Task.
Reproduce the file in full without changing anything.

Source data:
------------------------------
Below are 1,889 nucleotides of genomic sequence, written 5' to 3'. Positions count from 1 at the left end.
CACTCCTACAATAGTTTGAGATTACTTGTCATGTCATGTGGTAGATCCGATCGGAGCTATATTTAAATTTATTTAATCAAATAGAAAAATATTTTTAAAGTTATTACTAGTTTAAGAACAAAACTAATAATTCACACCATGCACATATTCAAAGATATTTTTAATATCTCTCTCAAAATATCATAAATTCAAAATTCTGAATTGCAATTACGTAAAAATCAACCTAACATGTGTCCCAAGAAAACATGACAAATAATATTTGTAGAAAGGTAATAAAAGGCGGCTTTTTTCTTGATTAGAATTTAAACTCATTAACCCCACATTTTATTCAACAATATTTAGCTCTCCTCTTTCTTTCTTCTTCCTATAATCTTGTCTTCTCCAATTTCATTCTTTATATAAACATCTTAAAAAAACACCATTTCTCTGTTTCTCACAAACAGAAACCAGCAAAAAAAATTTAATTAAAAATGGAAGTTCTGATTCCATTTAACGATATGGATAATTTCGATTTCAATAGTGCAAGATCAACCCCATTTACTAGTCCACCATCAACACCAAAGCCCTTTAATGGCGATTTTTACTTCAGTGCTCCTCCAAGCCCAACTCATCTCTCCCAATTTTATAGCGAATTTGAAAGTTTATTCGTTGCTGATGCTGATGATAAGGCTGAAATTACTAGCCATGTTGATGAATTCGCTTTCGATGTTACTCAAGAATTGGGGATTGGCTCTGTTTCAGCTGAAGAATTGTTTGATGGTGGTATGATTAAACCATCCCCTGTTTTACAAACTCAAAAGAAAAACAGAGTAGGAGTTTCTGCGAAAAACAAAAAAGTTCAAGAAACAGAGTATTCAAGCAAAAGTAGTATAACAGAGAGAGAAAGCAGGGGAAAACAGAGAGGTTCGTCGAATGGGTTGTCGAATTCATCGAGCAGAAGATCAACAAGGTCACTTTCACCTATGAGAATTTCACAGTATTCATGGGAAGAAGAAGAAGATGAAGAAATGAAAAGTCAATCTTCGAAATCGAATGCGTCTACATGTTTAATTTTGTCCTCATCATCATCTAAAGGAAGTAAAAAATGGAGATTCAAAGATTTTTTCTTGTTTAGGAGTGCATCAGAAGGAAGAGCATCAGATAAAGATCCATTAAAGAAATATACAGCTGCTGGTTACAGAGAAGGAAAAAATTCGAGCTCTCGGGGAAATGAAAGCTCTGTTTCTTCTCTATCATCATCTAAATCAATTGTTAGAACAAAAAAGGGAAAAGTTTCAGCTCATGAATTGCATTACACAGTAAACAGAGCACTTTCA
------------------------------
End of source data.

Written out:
Below are 1,889 nucleotides of genomic sequence, written 5' to 3'. Positions count from 1 at the left end.
CACTCCTACAATAGTTTGAGATTACTTGTCATGTCATGTGGTAGATCCGATCGGAGCTATATTTAAATTTATTTAATCAAATAGAAAAATATTTTTAAAGTTATTACTAGTTTAAGAACAAAACTAATAATTCACACCATGCACATATTCAAAGATATTTTTAATATCTCTCTCAAAATATCATAAATTCAAAATTCTGAATTGCAATTACGTAAAAATCAACCTAACATGTGTCCCAAGAAAACATGACAAATAATATTTGTAGAAAGGTAATAAAAGGCGGCTTTTTTCTTGATTAGAATTTAAACTCATTAACCCCACATTTTATTCAACAATATTTAGCTCTCCTCTTTCTTTCTTCTTCCTATAATCTTGTCTTCTCCAATTTCATTCTTTATATAAACATCTTAAAAAAACACCATTTCTCTGTTTCTCACAAACAGAAACCAGCAAAAAAAATTTAATTAAAAATGGAAGTTCTGATTCCATTTAACGATATGGATAATTTCGATTTCAATAGTGCAAGATCAACCCCATTTACTAGTCCACCATCAACACCAAAGCCCTTTAATGGCGATTTTTACTTCAGTGCTCCTCCAAGCCCAACTCATCTCTCCCAATTTTATAGCGAATTTGAAAGTTTATTCGTTGCTGATGCTGATGATAAGGCTGAAATTACTAGCCATGTTGATGAATTCGCTTTCGATGTTACTCAAGAATTGGGGATTGGCTCTGTTTCAGCTGAAGAATTGTTTGATGGTGGTATGATTAAACCATCCCCTGTTTTACAAACTCAAAAGAAAAACAGAGTAGGAGTTTCTGCGAAAAACAAAAAAGTTCAAGAAACAGAGTATTCAAGCAAAAGTAGTATAACAGAGAGAGAAAGCAGGGGAAAACAGAGAGGTTCGTCGAATGGGTTGTCGAATTCATCGAGCAGAAGATCAACAAGGTCACTTTCACCTATGAGAATTTCACAGTATTCATGGGAAGAAGAAGAAGATGAAGAAATGAAAAGTCAATCTTCGAAATCGAATGCGTCTACATGTTTAATTTTGTCCTCATCATCATCTAAAGGAAGTAAAAAATGGAGATTCAAAGATTTTTTCTTGTTTAGGAGTGCATCAGAAGGAAGAGCATCAGATAAAGATCCATTAAAGAAATATACAGCTGCTGGTTACAGAGAAGGAAAAAATTCGAGCTCTCGGGGAAATGAAAGCTCTGTTTCTTCTCTATCATCATCTAAATCAATTGTTAGAACAAAAAAGGGAAAAGTTTCAGCTCATGAATTGCATTACACAGTAAACAGAGCACTTTCA